SkirtsAfire to burn glass ceiling
Whatever you think of grouping artists by gender first and by their art second, consider the all-female SkirtsAfire “herArts” festival – playing March 6-9 at venues around Alberta Avenue – as “theatrical affirmative action.”
The stats on theatrical sexual equality in Canada are “grim,” says festival director Annette Loiselle, citing a 2008 study done by the Professional Association of Canadian Theatres (PACT). It showed, she says, that 71% of both artistic directors and produced playwrights are men, as are 64% of independent directors, while ironically 60% of theatre audiences are women, and so are 68% of students enrolled in performing arts programs. Maybe these women hadn’t got out of school in time to have an effect on the other numbers, but there seems to be some inequality. In Edmonton, Loiselle can name just two female artistic directors out of more than a dozen.
“I think it’s a tradition that is much too slow in changing,” she says. “I hope we’re moving forward. We’re trying to help with that process.”
So there is justification, if any is needed, for a women’s arts festival just as there is for International Women’s Day, which happens to fall on March 8. SkirtsAfire is meant to celebrate women in the arts through a wide variety of disciplines, theatre, visual art, comedy, music. Local fans should already know the comedy variety show spoof Hey Ladies!, Edmonton’s current Poet Laureate Mary Pinkoski and some of our top female recording artists like Two Bears North and Nuela Charles, among others. Film is also component with a screening of Rosie Dransfeld’s documentary on prostitution in Edmonton, Who Cares, part of the Ladies in the Lens screenings on March 6.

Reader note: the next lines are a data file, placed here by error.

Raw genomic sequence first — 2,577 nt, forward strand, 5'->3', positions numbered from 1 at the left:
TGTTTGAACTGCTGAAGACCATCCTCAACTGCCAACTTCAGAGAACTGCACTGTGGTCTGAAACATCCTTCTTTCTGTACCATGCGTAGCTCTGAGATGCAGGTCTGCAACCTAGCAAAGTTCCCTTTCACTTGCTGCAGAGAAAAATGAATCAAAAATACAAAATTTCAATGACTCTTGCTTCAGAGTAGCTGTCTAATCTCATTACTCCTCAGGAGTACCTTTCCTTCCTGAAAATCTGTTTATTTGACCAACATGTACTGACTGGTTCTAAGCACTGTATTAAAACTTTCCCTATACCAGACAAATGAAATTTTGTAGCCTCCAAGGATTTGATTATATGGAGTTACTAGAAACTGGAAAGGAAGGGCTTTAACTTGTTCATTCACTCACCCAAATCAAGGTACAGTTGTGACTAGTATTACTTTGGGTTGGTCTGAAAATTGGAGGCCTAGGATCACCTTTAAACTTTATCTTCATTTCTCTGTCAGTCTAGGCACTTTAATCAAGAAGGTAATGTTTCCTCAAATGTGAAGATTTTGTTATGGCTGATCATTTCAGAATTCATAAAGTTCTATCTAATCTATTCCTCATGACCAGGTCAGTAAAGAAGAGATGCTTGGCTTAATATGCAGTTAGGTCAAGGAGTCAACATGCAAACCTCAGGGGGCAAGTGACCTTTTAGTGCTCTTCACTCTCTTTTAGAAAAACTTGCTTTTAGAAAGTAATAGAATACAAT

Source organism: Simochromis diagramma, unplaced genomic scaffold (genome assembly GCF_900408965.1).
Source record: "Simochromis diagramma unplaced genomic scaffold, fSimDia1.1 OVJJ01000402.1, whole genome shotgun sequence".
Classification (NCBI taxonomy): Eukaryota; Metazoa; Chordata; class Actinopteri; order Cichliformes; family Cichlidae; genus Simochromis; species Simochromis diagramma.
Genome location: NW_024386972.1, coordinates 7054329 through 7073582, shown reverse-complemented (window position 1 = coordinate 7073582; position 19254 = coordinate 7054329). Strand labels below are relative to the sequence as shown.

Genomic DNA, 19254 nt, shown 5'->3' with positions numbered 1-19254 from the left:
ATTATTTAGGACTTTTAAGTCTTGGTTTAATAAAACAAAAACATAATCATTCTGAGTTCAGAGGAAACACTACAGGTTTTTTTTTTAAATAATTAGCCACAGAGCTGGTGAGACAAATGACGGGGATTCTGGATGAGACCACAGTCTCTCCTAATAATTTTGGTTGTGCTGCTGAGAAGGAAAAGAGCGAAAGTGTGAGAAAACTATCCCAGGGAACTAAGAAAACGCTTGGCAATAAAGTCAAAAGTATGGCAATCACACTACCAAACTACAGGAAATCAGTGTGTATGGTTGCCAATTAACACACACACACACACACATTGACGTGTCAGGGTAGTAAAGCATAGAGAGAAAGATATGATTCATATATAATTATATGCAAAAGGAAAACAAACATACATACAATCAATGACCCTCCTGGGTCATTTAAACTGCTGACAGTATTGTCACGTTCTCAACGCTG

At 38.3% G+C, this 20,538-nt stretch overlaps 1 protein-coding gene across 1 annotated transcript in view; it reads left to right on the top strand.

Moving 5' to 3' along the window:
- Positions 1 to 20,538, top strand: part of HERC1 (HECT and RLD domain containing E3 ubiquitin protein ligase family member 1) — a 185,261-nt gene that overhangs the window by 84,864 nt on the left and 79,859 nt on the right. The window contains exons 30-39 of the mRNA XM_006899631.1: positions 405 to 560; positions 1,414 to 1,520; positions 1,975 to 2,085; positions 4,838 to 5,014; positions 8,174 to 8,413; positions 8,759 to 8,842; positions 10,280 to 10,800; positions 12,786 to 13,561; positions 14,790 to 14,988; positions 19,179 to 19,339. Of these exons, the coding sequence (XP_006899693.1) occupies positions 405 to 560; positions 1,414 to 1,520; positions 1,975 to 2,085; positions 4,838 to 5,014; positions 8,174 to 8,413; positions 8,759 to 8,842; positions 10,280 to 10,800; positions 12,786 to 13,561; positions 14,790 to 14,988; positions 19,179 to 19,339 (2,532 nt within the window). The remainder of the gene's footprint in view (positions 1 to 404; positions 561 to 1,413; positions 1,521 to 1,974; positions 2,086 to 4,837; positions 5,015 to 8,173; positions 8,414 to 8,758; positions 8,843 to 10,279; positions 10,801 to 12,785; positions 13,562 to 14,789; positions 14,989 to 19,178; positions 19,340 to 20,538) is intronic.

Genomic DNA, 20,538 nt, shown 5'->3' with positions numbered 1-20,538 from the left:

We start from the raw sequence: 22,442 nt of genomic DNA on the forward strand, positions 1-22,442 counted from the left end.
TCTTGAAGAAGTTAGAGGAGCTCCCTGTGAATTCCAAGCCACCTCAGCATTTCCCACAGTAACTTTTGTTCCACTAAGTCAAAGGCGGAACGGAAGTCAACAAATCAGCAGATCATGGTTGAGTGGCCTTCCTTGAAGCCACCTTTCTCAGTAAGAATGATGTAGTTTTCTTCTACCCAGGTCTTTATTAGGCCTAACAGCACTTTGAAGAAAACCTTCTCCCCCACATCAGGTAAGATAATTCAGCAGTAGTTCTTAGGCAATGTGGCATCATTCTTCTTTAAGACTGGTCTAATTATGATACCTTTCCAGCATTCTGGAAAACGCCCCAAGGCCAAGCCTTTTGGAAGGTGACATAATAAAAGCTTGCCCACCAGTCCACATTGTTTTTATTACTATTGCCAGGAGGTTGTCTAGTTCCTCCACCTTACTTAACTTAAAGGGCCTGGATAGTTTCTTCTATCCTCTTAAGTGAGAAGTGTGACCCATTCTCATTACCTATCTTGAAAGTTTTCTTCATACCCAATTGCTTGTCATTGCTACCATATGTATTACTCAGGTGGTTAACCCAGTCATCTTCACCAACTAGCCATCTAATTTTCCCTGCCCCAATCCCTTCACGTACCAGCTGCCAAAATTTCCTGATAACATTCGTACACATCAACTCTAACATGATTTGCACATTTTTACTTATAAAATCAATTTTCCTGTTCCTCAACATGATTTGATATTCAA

Men are certainly not excluded, Loiselle says. For instance, Anatolia Speaks is a one-woman show that was written by Kenneth Brown.
“It’s about a Bosnian refugee, and it’s a fantastic story. We’re not going to say no to a good story if it’s written by a man,” Loiselle says, and in fact would – posed with the obvious hypothetical question – welcome a men’s festival, “why not?” mentioning the fact that Russia celebrated International Men’s Day (Defender of the Fatherland Day) on Feb. 23, during the Sochi Olympics.
Development is crucial on getting any play to the main stage, whoever wrote it. This year’s Skirts Afire features a “staged reading” of the new play The Easy Road by Kristen Finlay, the reading being the second step in the process to full production, and part of this festival’s mandate of creative development.
On the whole question of gender relations, with so much time being spent on political correctness and searching for examples of sexism, Loiselle says with a laugh, “I hate that we have to tread so carefully. You know what? We’re just putting on a festival, right? We just happen to be doing women’s work. So what? We still want men to come and play, and we still want men in the audiences. These stories aren’t just for women. They’re for everybody.”